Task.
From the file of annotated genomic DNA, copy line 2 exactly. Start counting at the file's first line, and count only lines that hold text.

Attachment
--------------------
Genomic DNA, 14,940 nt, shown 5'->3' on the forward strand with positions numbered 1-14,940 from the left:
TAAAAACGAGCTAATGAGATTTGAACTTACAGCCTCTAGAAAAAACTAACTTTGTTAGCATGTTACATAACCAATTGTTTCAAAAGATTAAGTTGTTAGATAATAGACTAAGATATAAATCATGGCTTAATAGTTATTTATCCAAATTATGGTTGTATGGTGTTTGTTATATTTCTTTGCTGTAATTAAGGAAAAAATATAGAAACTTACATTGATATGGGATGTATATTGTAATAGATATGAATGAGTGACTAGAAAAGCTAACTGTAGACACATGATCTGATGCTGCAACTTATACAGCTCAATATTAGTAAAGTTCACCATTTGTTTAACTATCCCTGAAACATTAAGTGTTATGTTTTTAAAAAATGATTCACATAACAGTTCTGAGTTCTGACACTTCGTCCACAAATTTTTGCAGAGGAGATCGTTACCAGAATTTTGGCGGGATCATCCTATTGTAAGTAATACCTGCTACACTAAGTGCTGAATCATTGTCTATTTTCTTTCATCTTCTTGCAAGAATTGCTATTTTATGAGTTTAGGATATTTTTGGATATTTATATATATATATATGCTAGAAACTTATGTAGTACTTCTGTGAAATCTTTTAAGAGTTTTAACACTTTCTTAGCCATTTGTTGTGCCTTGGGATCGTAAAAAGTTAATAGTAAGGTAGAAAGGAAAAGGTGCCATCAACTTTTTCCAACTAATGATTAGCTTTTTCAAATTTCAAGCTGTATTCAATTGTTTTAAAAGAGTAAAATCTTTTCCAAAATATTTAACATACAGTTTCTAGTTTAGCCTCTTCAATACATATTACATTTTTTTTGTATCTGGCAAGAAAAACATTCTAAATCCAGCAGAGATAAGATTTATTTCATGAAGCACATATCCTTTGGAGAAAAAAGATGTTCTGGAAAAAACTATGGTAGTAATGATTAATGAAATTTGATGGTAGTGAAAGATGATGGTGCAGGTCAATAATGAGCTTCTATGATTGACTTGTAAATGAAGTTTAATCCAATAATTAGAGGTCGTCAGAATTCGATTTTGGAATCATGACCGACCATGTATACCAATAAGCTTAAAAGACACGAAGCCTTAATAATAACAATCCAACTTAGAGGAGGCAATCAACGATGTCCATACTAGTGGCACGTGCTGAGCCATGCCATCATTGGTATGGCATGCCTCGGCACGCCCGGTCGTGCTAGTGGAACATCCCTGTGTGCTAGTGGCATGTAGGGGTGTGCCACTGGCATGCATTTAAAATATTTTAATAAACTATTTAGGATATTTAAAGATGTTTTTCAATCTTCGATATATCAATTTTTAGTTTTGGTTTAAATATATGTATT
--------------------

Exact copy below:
TAAAAACGAGCTAATGAGATTTGAACTTACAGCCTCTAGAAAAAACTAACTTTGTTAGCATGTTACATAACCAATTGTTTCAAAAGATTAAGTTGTTAGATAATAGACTAAGATATAAATCATGGCTTAATAGTTATTTATCCAAATTATGGTTGTATGGTGTTTGTTATATTTCTTTGCTGTAATTAAGGAAAAAATATAGAAACTTACATTGATATGGGATGTATATTGTAATAGATATGAATGAGTGACTAGAAAAGCTAACTGTAGACACATGATCTGATGCTGCAACTTATACAGCTCAATATTAGTAAAGTTCACCATTTGTTTAACTATCCCTGAAACATTAAGTGTTATGTTTTTAAAAAATGATTCACATAACAGTTCTGAGTTCTGACACTTCGTCCACAAATTTTTGCAGAGGAGATCGTTACCAGAATTTTGGCGGGATCATCCTATTGTAAGTAATACCTGCTACACTAAGTGCTGAATCATTGTCTATTTTCTTTCATCTTCTTGCAAGAATTGCTATTTTATGAGTTTAGGATATTTTTGGATATTTATATATATATATATGCTAGAAACTTATGTAGTACTTCTGTGAAATCTTTTAAGAGTTTTAACACTTTCTTAGCCATTTGTTGTGCCTTGGGATCGTAAAAAGTTAATAGTAAGGTAGAAAGGAAAAGGTGCCATCAACTTTTTCCAACTAATGATTAGCTTTTTCAAATTTCAAGCTGTATTCAATTGTTTTAAAAGAGTAAAATCTTTTCCAAAATATTTAACATACAGTTTCTAGTTTAGCCTCTTCAATACATATTACATTTTTTTTGTATCTGGCAAGAAAAACATTCTAAATCCAGCAGAGATAAGATTTATTTCATGAAGCACATATCCTTTGGAGAAAAAAGATGTTCTGGAAAAAACTATGGTAGTAATGATTAATGAAATTTGATGGTAGTGAAAGATGATGGTGCAGGTCAATAATGAGCTTCTATGATTGACTTGTAAATGAAGTTTAATCCAATAATTAGAGGTCGTCAGAATTCGATTTTGGAATCATGACCGACCATGTATACCAATAAGCTTAAAAGACACGAAGCCTTAATAATAACAATCCAACTTAGAGGAGGCAATCAACGATGTCCATACTAGTGGCACGTGCTGAGCCATGCCATCATTGGTATGGCATGCCTCGGCACGCCCGGTCGTGCTAGTGGAACATCCCTGTGTGCTAGTGGCATGTAGGGGTGTGCCACTGGCATGCATTTAAAATATTTTAATAAACTATTTAGGATATTTAAAGATGTTTTTCAATCTTCGATATATCAATTTTTAGTTTTGGTTTAAATATATGTATT